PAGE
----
Posted by Amelia Swhizzagers On 2:05 AM
"We the people have declared war against the people for the right to love each other". Personally I prefer the second title, but then record companies can be such picky people. Eric Burdon & War was one of those unstable combinations that throws out sparks and heat even as it heads toward meltdown. Looking back it seems amazing that the team up of a British Blues / rock singer, a freaked out Danish harmonica player and an L.A. - based R & B / Jazz / Latin sextet came together at all. Their mixture of ethnic background & musical influences created a sound that was as hard to classify as exciting as it was to listen too. Eric Burden & War ran that fine line between genius & total excess as their star blazed a fluorescent trail across the musical stratosphere. The brief career only lasted two years & two albums, (1969 - 71) during this brief time together they performed with a sense of daring, risk, imagination, & adventure. "Eric Burdon declares War" was the first & most successful of the two albums, (the other "Black Man's Burdon" being released the following year) recorded after nearly a year of touring, the band went in and laid down what they were playing on stage with very little overdubs & plenty of ad-libbing. The music captures the kinetic inter play between Burdon & his band mates. Their ability to communicate with and improvise off each other gives "Declares War" its power & its glory. The tension between Burdon's unpredictable nature, War's polished instrumental skills, and Lee Oskar's reckless jamming harmonica runs through the music. Burdon was an artist with a definite message, and working with a multi-racial band was part of his statement. "War" wasn't a name to be chosen lightly in 1969 (or now come to that) it acknowledged both cultural & artistic conflicts & challenged audiences to deal with such issues, at least that's my slant looking at the monikers meaning. The free flowing approach of the album starts immediately with first cut "The Vision Of Rassan" with its name checks to Charlie Parker & John Coltrane, this was the bands tribute to jazz reed player Roland Kirk, and wets the musical palate for what is to come. From there, Burdon leads the band into an expanded exploratory version of Tobacco Road, that had previously been a hit for the Nashville Teens, but not much of their version remains as Burdon uses the lyric as a springboard for an odd erotic sermon, nailed down by War's tight supporting play.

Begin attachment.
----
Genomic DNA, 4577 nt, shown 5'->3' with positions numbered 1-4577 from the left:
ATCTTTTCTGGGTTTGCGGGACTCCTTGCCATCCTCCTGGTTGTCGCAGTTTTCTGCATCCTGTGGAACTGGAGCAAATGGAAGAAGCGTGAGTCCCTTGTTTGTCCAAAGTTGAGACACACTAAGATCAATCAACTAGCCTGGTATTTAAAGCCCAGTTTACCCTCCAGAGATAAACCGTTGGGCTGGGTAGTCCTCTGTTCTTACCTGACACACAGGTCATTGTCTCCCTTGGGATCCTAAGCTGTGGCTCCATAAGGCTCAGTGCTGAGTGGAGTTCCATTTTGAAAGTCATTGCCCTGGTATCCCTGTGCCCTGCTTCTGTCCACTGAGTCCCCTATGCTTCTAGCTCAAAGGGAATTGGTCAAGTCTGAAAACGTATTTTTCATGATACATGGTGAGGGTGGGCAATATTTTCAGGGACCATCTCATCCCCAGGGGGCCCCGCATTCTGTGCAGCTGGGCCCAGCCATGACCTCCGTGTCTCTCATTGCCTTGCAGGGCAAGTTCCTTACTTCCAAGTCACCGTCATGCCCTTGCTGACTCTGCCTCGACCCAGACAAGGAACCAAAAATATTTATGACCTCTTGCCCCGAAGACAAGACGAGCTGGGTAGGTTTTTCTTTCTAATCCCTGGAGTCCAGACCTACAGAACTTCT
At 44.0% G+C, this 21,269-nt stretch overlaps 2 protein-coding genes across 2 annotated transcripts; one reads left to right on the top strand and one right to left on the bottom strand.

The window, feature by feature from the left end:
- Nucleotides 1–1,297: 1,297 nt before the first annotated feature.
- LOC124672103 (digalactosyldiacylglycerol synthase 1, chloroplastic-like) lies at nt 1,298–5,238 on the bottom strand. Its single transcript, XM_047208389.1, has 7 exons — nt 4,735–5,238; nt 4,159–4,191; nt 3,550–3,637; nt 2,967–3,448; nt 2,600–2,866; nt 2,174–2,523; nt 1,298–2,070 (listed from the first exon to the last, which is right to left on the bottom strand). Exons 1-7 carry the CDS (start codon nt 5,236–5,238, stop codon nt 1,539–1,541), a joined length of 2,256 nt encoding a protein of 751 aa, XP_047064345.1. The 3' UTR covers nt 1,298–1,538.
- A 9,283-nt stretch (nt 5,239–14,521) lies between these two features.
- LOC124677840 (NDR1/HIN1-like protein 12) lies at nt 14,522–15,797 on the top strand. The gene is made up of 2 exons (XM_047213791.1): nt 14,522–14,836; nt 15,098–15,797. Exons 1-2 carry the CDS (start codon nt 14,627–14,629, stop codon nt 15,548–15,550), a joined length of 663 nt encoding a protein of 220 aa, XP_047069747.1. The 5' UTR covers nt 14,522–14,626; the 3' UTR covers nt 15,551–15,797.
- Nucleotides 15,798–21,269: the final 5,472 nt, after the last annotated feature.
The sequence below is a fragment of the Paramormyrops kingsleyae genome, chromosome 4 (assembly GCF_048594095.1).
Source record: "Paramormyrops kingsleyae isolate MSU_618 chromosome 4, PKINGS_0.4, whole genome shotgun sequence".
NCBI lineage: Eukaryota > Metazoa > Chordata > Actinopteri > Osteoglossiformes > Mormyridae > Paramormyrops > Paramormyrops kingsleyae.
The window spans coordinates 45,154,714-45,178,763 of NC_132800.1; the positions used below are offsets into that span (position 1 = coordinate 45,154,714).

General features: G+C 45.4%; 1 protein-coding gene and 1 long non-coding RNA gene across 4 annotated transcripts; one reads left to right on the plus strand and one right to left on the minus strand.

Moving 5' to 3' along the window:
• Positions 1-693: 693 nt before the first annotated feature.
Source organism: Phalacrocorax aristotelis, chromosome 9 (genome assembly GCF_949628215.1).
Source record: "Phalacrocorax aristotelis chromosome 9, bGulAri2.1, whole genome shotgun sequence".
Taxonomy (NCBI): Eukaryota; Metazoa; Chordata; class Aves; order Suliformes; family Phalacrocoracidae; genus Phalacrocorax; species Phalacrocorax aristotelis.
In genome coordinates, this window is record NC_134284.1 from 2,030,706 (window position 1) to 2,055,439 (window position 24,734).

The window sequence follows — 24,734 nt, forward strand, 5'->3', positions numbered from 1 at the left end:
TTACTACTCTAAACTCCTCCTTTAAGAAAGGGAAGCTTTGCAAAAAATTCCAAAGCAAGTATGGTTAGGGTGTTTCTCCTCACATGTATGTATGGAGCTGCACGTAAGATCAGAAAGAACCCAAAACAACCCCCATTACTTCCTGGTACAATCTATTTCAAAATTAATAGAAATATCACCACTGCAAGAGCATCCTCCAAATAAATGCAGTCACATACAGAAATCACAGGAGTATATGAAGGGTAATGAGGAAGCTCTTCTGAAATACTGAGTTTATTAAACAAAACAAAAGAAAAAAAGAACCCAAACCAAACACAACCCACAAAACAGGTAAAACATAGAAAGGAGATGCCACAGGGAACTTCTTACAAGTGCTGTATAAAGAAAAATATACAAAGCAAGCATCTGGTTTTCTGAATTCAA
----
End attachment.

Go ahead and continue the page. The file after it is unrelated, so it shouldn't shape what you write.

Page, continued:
The albums best known track "Spill The Wine" is a Latin tinged daydream of a song which became a number 3 in the U.S.A & a number one in the rest of the world. "Mother Earth" an old blues standard gives us the main theme for the 13 minutes of "Blues For Memphis Slim". As the band coasts along, Burdon expounds upon sex, birth, & morality, stepping aside to allow Charles Miller & then Lee Oskar to strut their stuff. The albums concludes with the vocal workout "Your No Stranger" a nice return to normality after what has gone before. The following year the partnership dissolved, fortunately the music they recorded survives, a remarkable combination of divergent ancestries and united talents. review courtesy Mott the Dog.
1. Vision of Rasson: Dedication / Roll On Kirk
2. Tobacco Road: Tobacco Road / I Have A Dream / Tobacco Road
3. Spill the Wine
4. Blues For Memphis Slim: Birth / Mother Earth / Mr. Charlie / Danish Pastry / Mother Earth
5. You're No Stranger